Napoleon Bonaparte Is the Subject of a New Movie ‘Napoleon’


painting of napoleon bonaparte in a military uniform

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Latest News: Napoleon Movie in Theaters Now

Legendary French General Napoleon Bonaparte has been the subject of many movies, and the latest is director Ridley Scott’s new biopic simply titled Napoleon. The movie, now in theaters, stars Joaquin Phoenix as Napoleon and Vanessa Kirby as his wife Josephine. In addition to depicting the famed military leader’s rise to French emperor, the movie focuses heavily on Napoleon and Josephine’s tumultuous relationship.

Napoleon has received some flack for its historical inaccuracies, such as showing the titular character shooting at pyramids. “If you want to really understand Napoleon, then you should probably do your own studying and reading,” Phoenix previously told Empire magazine. “Because if you see this film, it’s this experience told through Ridley’s eyes… What we were after was something that would capture the feeling of this man.”

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Who Was Napoleon Bonaparte?

French General Napoleon Bonaparte was one of the world’s greatest military leaders who became the first emperor of France, from 1804 to 1815. Born on the Mediterranean island of Corsica, he attended military schools in France and eventually embraced his adopted home. Bonaparte steadily rose to power in the tumult of the French Revolution before seizing power in a 1799 coup. He was elected consul for life in 1802, then proclaimed the French emperor two years later. As a political leader, Bonaparte broadly transformed French society, most notably ushering in the Napoleonic Code that still serves as the basis of civil codes around the world today. During the Napoleonic Wars, the famed military tactician expanded France’s footprint before a string of critical losses forced him into exile. Bonaparte spent the final years of his life on the remote island of St. Helena, where he died in 1821 at age 51.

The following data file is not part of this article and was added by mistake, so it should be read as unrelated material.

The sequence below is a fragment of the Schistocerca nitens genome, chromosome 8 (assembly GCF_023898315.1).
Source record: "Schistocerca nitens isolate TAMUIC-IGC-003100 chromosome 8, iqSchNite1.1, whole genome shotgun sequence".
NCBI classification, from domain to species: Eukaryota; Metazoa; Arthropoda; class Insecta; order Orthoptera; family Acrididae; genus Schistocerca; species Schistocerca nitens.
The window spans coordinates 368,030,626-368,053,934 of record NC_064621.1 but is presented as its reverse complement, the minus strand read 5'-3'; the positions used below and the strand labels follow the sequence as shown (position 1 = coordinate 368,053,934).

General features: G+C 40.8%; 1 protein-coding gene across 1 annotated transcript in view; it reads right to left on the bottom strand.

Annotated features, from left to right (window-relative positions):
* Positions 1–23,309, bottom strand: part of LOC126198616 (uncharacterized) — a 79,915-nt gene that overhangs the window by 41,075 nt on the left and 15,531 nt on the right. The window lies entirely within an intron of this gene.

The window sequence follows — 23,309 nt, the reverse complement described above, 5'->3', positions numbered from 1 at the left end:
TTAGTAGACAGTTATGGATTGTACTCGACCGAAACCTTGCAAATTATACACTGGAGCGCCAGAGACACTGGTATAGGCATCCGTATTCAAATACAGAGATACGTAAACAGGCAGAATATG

Quick Facts

FULL NAME: Napoleon Bonaparte
BORN: August 15, 1769
DIED: May 5, 1821
BIRTHPLACE: Ajaccio, Corsica
SPOUSES: Josephine de Beauharnais (1796-1809) and Archduchess Marie-Louise (1810-1821)
CHILDREN: Charles, Alexandre, and Napoleon II
ASTROLOGICAL SIGN: Leo
HEIGHT: 5 ft. 7 in.

Early Life and Military Education

Napoleon Bonaparte was born Napoleone Buonaparte in Ajaccio, on the French island of Corsica, on August 15, 1769. He was the fourth, and second surviving, child of Carlo Buonaparte, a lawyer, and his wife, Letizia Ramolino. Napoleon eventually had seven surviving siblings.